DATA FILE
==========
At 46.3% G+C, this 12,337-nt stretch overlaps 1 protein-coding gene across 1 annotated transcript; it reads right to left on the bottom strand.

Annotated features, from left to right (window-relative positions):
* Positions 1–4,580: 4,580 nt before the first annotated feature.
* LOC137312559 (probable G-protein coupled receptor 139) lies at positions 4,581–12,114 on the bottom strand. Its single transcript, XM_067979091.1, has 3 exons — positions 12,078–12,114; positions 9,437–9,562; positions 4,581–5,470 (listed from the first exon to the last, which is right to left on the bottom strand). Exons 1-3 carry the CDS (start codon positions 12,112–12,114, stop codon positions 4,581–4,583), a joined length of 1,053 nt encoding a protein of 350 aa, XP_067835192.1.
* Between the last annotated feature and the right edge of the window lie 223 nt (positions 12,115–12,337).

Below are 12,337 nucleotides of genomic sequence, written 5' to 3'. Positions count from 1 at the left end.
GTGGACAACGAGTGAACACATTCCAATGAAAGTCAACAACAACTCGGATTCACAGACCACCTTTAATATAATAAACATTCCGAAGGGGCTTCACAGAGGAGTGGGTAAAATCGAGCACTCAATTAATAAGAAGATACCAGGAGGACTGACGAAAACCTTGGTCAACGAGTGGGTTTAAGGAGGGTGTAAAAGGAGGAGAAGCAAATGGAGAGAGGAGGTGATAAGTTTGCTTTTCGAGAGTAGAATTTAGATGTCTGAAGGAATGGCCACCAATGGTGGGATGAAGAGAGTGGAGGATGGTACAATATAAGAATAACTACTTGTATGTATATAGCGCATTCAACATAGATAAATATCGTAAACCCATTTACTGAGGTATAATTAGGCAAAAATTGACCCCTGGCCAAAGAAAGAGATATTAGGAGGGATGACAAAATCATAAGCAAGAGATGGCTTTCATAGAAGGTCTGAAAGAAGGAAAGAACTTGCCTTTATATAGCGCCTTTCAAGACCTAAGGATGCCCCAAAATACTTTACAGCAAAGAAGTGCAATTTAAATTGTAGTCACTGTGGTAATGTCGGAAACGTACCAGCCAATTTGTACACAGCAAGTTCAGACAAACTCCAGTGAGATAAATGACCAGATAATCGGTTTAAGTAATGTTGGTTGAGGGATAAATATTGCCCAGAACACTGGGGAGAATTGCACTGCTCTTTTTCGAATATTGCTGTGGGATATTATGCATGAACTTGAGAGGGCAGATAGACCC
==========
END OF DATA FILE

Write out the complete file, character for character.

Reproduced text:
At 46.3% G+C, this 12,337-nt stretch overlaps 1 protein-coding gene across 1 annotated transcript; it reads right to left on the bottom strand.

Annotated features, from left to right (window-relative positions):
* Positions 1–4,580: 4,580 nt before the first annotated feature.
* LOC137312559 (probable G-protein coupled receptor 139) lies at positions 4,581–12,114 on the bottom strand. Its single transcript, XM_067979091.1, has 3 exons — positions 12,078–12,114; positions 9,437–9,562; positions 4,581–5,470 (listed from the first exon to the last, which is right to left on the bottom strand). Exons 1-3 carry the CDS (start codon positions 12,112–12,114, stop codon positions 4,581–4,583), a joined length of 1,053 nt encoding a protein of 350 aa, XP_067835192.1.
* Between the last annotated feature and the right edge of the window lie 223 nt (positions 12,115–12,337).

Below are 12,337 nucleotides of genomic sequence, written 5' to 3'. Positions count from 1 at the left end.
GTGGACAACGAGTGAACACATTCCAATGAAAGTCAACAACAACTCGGATTCACAGACCACCTTTAATATAATAAACATTCCGAAGGGGCTTCACAGAGGAGTGGGTAAAATCGAGCACTCAATTAATAAGAAGATACCAGGAGGACTGACGAAAACCTTGGTCAACGAGTGGGTTTAAGGAGGGTGTAAAAGGAGGAGAAGCAAATGGAGAGAGGAGGTGATAAGTTTGCTTTTCGAGAGTAGAATTTAGATGTCTGAAGGAATGGCCACCAATGGTGGGATGAAGAGAGTGGAGGATGGTACAATATAAGAATAACTACTTGTATGTATATAGCGCATTCAACATAGATAAATATCGTAAACCCATTTACTGAGGTATAATTAGGCAAAAATTGACCCCTGGCCAAAGAAAGAGATATTAGGAGGGATGACAAAATCATAAGCAAGAGATGGCTTTCATAGAAGGTCTGAAAGAAGGAAAGAACTTGCCTTTATATAGCGCCTTTCAAGACCTAAGGATGCCCCAAAATACTTTACAGCAAAGAAGTGCAATTTAAATTGTAGTCACTGTGGTAATGTCGGAAACGTACCAGCCAATTTGTACACAGCAAGTTCAGACAAACTCCAGTGAGATAAATGACCAGATAATCGGTTTAAGTAATGTTGGTTGAGGGATAAATATTGCCCAGAACACTGGGGAGAATTGCACTGCTCTTTTTCGAATATTGCTGTGGGATATTATGCATGAACTTGAGAGGGCAGATAGACCC